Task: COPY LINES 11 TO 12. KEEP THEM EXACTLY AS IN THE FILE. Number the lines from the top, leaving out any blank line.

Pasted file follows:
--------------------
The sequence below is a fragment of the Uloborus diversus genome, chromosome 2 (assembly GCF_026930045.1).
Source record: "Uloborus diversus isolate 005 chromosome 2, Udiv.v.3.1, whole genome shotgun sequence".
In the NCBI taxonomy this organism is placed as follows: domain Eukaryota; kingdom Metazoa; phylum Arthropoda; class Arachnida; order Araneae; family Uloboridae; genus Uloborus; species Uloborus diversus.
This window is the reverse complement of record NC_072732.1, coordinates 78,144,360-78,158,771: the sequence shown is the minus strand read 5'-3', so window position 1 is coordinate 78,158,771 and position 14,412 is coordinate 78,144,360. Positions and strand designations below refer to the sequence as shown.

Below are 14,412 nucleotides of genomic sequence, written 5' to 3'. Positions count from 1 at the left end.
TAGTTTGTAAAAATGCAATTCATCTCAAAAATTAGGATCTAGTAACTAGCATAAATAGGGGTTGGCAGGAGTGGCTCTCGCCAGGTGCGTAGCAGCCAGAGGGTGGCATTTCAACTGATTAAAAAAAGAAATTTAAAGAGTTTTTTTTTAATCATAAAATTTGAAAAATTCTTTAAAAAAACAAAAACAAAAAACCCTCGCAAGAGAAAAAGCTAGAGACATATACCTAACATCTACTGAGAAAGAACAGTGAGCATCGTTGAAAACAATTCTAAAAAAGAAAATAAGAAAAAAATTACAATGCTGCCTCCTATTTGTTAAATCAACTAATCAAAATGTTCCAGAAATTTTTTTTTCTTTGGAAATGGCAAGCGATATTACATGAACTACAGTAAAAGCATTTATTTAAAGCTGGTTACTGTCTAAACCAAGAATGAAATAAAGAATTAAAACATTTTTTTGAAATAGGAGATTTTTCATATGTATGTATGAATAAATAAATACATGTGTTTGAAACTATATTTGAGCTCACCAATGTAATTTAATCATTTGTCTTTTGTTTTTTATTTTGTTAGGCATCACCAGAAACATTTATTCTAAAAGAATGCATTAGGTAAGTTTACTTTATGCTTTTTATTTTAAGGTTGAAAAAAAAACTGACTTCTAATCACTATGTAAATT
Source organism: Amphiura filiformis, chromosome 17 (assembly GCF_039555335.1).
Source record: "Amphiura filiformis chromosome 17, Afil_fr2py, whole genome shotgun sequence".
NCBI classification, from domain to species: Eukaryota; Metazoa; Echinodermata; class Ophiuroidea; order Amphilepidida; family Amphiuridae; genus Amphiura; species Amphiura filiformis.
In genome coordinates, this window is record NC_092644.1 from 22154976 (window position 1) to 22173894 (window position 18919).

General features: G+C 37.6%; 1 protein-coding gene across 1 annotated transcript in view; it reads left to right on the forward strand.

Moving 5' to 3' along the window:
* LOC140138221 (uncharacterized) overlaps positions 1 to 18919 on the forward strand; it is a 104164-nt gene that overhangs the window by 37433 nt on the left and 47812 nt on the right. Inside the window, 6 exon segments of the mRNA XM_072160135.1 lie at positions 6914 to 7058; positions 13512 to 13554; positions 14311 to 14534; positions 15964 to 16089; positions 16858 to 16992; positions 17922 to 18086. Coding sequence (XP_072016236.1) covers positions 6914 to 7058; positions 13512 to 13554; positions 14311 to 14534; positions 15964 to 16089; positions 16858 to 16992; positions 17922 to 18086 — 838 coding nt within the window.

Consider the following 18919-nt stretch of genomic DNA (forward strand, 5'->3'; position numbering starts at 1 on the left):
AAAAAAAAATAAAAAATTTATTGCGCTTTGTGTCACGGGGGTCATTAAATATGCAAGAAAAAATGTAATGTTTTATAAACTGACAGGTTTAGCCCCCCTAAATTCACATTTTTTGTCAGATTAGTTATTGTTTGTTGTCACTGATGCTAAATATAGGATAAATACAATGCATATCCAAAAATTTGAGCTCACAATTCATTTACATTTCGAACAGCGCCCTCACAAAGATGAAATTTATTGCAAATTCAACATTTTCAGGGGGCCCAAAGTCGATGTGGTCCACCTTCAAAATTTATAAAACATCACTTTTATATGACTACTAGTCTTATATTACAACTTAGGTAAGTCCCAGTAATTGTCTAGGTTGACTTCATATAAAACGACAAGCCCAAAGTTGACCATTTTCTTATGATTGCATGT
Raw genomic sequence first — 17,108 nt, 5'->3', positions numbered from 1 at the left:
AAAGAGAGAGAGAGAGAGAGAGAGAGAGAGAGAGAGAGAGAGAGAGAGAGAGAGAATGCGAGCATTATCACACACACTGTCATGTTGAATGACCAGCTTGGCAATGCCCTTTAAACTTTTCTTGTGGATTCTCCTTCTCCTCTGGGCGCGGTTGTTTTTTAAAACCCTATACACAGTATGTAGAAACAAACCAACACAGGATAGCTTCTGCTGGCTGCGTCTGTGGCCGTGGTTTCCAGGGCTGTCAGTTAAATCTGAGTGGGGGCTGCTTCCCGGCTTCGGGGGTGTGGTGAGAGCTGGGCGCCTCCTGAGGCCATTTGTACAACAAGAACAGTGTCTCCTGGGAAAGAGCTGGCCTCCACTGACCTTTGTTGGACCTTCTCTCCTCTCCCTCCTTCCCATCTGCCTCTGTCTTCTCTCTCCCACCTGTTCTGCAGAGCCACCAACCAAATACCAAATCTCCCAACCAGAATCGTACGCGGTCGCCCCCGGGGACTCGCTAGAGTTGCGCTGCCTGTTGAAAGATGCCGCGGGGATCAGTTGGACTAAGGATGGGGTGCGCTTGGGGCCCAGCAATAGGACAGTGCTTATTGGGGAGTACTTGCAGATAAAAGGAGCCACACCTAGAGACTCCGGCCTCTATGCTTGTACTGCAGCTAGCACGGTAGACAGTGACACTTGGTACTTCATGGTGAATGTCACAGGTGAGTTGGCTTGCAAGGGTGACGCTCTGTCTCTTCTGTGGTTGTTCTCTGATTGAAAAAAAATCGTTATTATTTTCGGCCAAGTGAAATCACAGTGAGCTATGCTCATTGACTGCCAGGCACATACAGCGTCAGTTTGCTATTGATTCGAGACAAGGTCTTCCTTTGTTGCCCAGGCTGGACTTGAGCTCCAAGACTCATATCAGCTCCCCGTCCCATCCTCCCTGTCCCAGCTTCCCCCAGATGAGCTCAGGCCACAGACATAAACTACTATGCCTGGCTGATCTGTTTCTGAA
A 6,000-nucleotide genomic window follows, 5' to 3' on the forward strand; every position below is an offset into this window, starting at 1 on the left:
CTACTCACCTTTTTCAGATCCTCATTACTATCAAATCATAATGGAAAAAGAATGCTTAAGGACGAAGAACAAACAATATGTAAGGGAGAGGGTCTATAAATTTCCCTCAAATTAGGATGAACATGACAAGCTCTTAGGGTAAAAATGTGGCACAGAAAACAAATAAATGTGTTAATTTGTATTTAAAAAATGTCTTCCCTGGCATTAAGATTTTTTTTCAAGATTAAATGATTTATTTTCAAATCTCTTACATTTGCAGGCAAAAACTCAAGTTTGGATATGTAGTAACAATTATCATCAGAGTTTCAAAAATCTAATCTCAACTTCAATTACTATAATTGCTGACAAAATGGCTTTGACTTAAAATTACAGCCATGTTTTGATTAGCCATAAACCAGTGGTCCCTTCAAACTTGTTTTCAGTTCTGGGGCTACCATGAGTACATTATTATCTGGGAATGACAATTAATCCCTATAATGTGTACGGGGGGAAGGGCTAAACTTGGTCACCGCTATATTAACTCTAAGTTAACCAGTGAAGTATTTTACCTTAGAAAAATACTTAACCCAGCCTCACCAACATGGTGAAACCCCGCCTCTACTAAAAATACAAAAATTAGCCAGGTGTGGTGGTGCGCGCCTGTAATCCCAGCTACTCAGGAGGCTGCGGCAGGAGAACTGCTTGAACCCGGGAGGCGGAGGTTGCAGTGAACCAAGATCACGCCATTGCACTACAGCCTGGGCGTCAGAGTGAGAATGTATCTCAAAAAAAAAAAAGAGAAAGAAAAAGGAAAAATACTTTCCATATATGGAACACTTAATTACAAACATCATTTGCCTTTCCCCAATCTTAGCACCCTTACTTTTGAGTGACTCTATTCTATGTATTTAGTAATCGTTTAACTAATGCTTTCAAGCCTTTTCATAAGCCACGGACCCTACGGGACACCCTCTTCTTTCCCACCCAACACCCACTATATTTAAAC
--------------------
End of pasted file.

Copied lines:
General features: G+C 37.6%; 1 protein-coding gene across 1 annotated transcript in view; it reads left to right on the forward strand.

Moving 5' to 3' along the window: